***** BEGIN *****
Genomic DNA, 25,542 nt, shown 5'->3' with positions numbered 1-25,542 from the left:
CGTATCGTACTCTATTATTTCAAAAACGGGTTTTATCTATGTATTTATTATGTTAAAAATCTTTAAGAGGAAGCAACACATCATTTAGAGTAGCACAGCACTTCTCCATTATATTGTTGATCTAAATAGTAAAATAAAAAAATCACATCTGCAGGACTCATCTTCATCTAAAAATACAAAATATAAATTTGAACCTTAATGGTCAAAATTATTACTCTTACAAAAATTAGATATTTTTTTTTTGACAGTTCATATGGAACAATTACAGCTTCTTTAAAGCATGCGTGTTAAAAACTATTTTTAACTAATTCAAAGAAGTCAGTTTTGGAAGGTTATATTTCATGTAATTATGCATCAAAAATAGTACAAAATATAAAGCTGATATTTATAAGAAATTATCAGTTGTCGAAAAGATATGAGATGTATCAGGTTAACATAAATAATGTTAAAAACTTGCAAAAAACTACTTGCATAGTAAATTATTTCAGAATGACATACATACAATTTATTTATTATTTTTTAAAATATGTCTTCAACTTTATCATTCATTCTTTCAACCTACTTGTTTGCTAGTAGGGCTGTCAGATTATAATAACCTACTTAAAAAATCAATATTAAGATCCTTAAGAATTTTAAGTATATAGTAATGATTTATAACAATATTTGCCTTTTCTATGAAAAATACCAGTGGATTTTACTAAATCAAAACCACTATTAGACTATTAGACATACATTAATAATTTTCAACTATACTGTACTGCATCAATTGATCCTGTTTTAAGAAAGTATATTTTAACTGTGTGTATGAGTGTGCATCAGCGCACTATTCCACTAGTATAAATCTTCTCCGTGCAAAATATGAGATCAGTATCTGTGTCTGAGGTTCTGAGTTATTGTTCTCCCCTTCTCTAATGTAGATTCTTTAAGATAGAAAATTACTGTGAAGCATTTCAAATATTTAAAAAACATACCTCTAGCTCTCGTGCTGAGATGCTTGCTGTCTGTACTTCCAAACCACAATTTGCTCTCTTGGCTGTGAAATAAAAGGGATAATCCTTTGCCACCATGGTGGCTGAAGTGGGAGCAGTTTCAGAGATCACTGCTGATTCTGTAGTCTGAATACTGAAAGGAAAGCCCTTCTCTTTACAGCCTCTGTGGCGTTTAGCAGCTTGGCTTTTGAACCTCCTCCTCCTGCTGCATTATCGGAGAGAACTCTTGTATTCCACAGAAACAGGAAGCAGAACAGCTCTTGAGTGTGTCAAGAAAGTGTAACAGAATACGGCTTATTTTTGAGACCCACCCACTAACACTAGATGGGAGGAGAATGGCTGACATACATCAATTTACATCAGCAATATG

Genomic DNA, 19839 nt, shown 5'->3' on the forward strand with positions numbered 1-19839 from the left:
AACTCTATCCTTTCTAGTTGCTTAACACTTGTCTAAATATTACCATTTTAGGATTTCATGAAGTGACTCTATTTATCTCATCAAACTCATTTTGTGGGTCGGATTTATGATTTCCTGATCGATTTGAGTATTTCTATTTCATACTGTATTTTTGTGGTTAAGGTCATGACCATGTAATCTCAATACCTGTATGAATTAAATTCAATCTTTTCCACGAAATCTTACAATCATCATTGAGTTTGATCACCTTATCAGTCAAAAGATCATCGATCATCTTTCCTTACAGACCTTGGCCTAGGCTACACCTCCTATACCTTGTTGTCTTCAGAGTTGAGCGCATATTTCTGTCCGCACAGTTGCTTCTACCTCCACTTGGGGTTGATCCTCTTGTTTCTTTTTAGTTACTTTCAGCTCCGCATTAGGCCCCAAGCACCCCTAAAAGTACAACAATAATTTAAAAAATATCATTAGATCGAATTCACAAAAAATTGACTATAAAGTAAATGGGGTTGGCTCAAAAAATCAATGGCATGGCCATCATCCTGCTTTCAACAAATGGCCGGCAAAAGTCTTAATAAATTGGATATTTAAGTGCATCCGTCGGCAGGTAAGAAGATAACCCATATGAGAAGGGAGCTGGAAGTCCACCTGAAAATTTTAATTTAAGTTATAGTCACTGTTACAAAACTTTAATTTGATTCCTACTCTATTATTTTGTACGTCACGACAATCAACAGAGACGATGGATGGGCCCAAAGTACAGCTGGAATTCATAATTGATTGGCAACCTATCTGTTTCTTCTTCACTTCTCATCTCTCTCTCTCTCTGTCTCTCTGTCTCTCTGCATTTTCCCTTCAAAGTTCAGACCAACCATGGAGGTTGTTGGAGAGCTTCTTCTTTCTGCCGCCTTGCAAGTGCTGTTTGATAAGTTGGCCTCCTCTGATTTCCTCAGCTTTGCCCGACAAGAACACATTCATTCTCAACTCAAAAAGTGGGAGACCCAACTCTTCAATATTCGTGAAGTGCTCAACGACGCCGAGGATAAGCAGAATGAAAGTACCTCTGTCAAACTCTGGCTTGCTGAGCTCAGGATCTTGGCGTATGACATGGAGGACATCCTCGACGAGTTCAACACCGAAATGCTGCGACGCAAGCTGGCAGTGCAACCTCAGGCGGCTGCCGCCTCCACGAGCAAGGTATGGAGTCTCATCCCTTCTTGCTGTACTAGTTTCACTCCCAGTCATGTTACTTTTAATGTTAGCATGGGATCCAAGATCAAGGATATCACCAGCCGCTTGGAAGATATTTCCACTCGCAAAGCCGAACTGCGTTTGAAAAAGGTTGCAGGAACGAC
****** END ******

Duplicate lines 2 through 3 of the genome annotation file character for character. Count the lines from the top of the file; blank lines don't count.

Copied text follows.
CGTATCGTACTCTATTATTTCAAAAACGGGTTTTATCTATGTATTTATTATGTTAAAAATCTTTAAGAGGAAGCAACACATCATTTAGAGTAGCACAGCACTTCTCCATTATATTGTTGATCTAAATAGTAAAATAAAAAAATCACATCTGCAGGACTCATCTTCATCTAAAAATACAAAATATAAATTTGAACCTTAATGGTCAAAATTATTACTCTTACAAAAATTAGATATTTTTTTTTTGACAGTTCATATGGAACAATTACAGCTTCTTTAAAGCATGCGTGTTAAAAACTATTTTTAACTAATTCAAAGAAGTCAGTTTTGGAAGGTTATATTTCATGTAATTATGCATCAAAAATAGTACAAAATATAAAGCTGATATTTATAAGAAATTATCAGTTGTCGAAAAGATATGAGATGTATCAGGTTAACATAAATAATGTTAAAAACTTGCAAAAAACTACTTGCATAGTAAATTATTTCAGAATGACATACATACAATTTATTTATTATTTTTTAAAATATGTCTTCAACTTTATCATTCATTCTTTCAACCTACTTGTTTGCTAGTAGGGCTGTCAGATTATAATAACCTACTTAAAAAATCAATATTAAGATCCTTAAGAATTTTAAGTATATAGTAATGATTTATAACAATATTTGCCTTTTCTATGAAAAATACCAGTGGATTTTACTAAATCAAAACCACTATTAGACTATTAGACATACATTAATAATTTTCAACTATACTGTACTGCATCAATTGATCCTGTTTTAAGAAAGTATATTTTAACTGTGTGTATGAGTGTGCATCAGCGCACTATTCCACTAGTATAAATCTTCTCCGTGCAAAATATGAGATCAGTATCTGTGTCTGAGGTTCTGAGTTATTGTTCTCCCCTTCTCTAATGTAGATTCTTTAAGATAGAAAATTACTGTGAAGCATTTCAAATATTTAAAAAACATACCTCTAGCTCTCGTGCTGAGATGCTTGCTGTCTGTACTTCCAAACCACAATTTGCTCTCTTGGCTGTGAAATAAAAGGGATAATCCTTTGCCACCATGGTGGCTGAAGTGGGAGCAGTTTCAGAGATCACTGCTGATTCTGTAGTCTGAATACTGAAAGGAAAGCCCTTCTCTTTACAGCCTCTGTGGCGTTTAGCAGCTTGGCTTTTGAACCTCCTCCTCCTGCTGCATTATCGGAGAGAACTCTTGTATTCCACAGAAACAGGAAGCAGAACAGCTCTTGAGTGTGTCAAGAAAGTGTAACAGAATACGGCTTATTTTTGAGACCCACCCACTAACACTAGATGGGAGGAGAATGGCTGACATACATCAATTTACATCAGCAATATG

Genomic DNA, 19839 nt, shown 5'->3' on the forward strand with positions numbered 1-19839 from the left: